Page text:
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A New Approach to High-Resolution Urban Land Use Classification Using Open Access Software and True Color Satellite Images

Chapa, Fernando and Hariharan, Srividya and Hack, Jochen (2019):
A New Approach to High-Resolution Urban Land Use Classification Using Open Access Software and True Color Satellite Images.
In: Sustainability, MDPI, p. 5266, 11, (19), DOI: 10.3390/su11195266,
[Online-Edition: https://www.mdpi.com/2071-1050/11/19/5266],
[Article]

Abstract

Urbanization nowadays results in the most dynamic and drastic changes in land use/land cover, with a significant impact on the environment. A detailed analysis and assessment of this process is necessary to take informed actions to reduce its impact on the environment and human well-being. In most parts of the world, detailed information on the composition, structure, extent, and temporal changes of urban areas is lacking. The purpose of this study is to present a methodology to produce high-resolution land use/land cover maps by the use of free software and satellite imagery. These maps can help to understand dynamic urbanizations processes to plan, design, and coordinate sustainable urban development plans, especially in areas with limited resources and advancing environmental degradation. A series of high-resolution true color images provided by Google Earth Pro were used to do initial classifications with the Semi-Automatic Classification Plug-in in QGIS. Afterwards, a new methodology to improve the classification by the elimination of shadows and clouds, and a reduction of misclassifications through superimposition was applied. The classification was carried out for three urban areas in Le\'n, Nicaragua, with different degrees of urbanization for the years 2009, 2015, and 2018. Finally, the accuracy of the classification was analyzed using randomly defined validation polygons. The results are three sets of high-resolution land use/land cover maps of the initial and the improved classification, showing the detailed structures and temporal dynamics of urbanization. The average accuracy of classification reaches 74%, but up to 85% for the best classification. The results clearly identify advancing urbanization, the loss of vegetation and riparian zones, and threats to urban ecosystems. In general, the level of detail and simplicity of our methodology is a valuable tool to support sustainable urban management, although its application is not limited to these areas and can also be employed to track changes over time, providing therefore, relevant information to a wide range of decision-makers.

Item Type: Article
Erschienen: 2019
Creators: Chapa, Fernando and Hariharan, Srividya and Hack, Jochen
Title: A New Approach to High-Resolution Urban Land Use Classification Using Open Access Software and True Color Satellite Images
Language: English
Abstract:

Urbanization nowadays results in the most dynamic and drastic changes in land use/land cover, with a significant impact on the environment. A detailed analysis and assessment of this process is necessary to take informed actions to reduce its impact on the environment and human well-being. In most parts of the world, detailed information on the composition, structure, extent, and temporal changes of urban areas is lacking. The purpose of this study is to present a methodology to produce high-resolution land use/land cover maps by the use of free software and satellite imagery. These maps can help to understand dynamic urbanizations processes to plan, design, and coordinate sustainable urban development plans, especially in areas with limited resources and advancing environmental degradation. A series of high-resolution true color images provided by Google Earth Pro were used to do initial classifications with the Semi-Automatic Classification Plug-in in QGIS. Afterwards, a new methodology to improve the classification by the elimination of shadows and clouds, and a reduction of misclassifications through superimposition was applied. The classification was carried out for three urban areas in Le\'n, Nicaragua, with different degrees of urbanization for the years 2009, 2015, and 2018. Finally, the accuracy of the classification was analyzed using randomly defined validation polygons. The results are three sets of high-resolution land use/land cover maps of the initial and the improved classification, showing the detailed structures and temporal dynamics of urbanization. The average accuracy of classification reaches 74%, but up to 85% for the best classification. The results clearly identify advancing urbanization, the loss of vegetation and riparian zones, and threats to urban ecosystems. In general, the level of detail and simplicity of our methodology is a valuable tool to support sustainable urban management, although its application is not limited to these areas and can also be employed to track changes over time, providing therefore, relevant information to a wide range of decision-makers.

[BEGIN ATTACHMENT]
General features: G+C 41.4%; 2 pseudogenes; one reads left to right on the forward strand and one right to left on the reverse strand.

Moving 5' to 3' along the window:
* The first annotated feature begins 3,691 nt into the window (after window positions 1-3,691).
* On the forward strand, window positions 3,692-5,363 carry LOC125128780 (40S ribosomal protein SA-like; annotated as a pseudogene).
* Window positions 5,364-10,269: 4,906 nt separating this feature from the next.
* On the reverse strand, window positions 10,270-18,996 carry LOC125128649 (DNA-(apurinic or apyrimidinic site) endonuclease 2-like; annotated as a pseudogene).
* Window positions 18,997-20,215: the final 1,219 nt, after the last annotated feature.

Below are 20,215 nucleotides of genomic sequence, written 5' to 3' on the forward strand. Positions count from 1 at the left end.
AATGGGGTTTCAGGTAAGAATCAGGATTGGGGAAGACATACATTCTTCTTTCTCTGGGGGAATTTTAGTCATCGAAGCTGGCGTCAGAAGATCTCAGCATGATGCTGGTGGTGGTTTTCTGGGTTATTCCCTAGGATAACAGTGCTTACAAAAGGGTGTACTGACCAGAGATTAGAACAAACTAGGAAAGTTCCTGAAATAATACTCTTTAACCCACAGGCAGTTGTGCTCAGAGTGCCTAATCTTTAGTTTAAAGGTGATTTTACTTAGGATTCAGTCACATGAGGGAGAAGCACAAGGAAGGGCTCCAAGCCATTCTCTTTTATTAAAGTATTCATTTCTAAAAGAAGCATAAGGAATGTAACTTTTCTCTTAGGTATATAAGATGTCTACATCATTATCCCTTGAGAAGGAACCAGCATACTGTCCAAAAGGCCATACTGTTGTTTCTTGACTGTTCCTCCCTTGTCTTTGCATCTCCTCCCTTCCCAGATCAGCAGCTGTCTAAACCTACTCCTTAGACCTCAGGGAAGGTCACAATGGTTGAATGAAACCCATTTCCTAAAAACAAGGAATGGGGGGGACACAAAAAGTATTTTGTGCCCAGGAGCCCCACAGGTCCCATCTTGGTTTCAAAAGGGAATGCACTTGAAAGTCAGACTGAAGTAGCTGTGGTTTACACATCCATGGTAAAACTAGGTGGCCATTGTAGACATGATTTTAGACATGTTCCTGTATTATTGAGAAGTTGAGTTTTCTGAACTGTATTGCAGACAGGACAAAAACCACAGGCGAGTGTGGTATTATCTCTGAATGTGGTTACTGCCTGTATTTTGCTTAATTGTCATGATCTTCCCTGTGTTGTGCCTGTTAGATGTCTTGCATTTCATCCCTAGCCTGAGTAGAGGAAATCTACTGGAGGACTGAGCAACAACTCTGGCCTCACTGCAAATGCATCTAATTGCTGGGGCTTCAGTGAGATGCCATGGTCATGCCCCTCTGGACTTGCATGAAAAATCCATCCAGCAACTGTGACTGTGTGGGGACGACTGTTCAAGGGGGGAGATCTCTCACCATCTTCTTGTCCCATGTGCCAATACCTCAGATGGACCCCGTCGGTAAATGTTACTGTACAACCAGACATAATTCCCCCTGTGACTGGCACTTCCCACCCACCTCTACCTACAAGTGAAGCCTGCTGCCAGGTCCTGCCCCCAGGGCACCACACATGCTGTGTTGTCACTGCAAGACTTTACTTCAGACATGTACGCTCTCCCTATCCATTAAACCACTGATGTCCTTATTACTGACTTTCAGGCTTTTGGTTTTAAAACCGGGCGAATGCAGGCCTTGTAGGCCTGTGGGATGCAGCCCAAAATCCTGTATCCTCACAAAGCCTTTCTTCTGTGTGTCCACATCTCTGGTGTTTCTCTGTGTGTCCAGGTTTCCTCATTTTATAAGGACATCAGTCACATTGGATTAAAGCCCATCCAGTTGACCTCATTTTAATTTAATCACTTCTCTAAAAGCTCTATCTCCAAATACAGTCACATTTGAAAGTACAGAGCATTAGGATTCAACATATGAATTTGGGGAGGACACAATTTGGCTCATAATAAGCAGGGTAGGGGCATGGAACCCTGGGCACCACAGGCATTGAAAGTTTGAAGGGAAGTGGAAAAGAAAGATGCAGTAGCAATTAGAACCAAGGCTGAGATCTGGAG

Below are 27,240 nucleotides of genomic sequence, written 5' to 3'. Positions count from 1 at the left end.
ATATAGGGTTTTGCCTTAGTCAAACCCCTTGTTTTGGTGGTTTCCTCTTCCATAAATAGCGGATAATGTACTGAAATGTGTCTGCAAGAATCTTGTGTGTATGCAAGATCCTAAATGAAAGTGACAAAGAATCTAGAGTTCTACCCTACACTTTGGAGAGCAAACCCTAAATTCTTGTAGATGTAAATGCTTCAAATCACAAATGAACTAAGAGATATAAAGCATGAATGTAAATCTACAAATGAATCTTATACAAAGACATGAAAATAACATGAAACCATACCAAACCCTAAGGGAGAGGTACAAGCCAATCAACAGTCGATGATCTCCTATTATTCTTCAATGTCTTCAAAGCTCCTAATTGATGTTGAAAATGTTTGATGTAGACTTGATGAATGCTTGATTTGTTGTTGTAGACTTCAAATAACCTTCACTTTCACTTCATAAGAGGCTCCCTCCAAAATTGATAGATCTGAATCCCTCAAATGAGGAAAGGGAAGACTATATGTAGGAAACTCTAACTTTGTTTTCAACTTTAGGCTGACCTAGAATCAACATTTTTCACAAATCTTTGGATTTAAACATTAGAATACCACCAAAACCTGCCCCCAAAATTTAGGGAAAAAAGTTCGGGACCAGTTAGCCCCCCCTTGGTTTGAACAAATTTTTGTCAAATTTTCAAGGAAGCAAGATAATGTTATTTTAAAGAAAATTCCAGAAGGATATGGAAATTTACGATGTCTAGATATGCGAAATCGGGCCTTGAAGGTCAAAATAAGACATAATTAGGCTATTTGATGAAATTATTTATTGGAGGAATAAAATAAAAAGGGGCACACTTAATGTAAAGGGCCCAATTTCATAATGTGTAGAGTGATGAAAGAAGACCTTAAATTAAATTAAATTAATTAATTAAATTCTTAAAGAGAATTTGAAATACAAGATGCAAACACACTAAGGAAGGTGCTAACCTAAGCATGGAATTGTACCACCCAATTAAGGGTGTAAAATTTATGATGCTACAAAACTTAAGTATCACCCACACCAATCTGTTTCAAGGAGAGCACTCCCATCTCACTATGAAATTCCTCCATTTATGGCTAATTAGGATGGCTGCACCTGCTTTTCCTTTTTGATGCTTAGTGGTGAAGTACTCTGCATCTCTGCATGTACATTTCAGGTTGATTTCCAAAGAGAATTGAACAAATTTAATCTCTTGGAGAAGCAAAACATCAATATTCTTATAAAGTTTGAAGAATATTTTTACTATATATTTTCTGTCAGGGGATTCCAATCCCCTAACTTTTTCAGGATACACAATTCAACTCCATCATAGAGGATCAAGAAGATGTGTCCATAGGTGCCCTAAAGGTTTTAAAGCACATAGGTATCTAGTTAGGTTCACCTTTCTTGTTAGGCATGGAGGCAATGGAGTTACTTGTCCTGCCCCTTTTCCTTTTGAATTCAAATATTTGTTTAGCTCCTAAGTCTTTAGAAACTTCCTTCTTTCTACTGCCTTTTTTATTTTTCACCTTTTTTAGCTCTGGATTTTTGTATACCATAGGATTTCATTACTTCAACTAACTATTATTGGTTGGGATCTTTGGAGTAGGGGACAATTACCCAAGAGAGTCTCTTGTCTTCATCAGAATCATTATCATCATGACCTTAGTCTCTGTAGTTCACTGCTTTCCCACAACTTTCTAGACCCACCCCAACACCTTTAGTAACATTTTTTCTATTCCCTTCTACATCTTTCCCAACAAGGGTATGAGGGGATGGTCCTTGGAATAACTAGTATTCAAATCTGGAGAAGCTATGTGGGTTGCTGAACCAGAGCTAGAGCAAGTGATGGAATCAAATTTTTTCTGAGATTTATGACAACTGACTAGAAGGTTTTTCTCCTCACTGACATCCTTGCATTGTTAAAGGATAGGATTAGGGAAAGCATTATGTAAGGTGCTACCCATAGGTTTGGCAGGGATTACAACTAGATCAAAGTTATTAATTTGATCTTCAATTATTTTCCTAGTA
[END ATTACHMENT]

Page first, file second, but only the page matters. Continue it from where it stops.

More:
Journal or Publication Title: Sustainability
Volume: 11
Number: 19
Publisher: MDPI
Uncontrolled Keywords: Google Earth,Le\'n,Nicaragua,green infrastructure,high resolution,land use/land cover classification,true color satellite image,urban ecology,urban planning
Divisions: 11 Department of Materials and Earth Sciences
11 Department of Materials and Earth Sciences > Earth Science
11 Department of Materials and Earth Sciences > Earth Science > Ecological Engineering
Date Deposited: 26 Sep 2019 05:51
DOI: 10.3390/su11195266
Official URL: https://www.mdpi.com/2071-1050/11/19/5266
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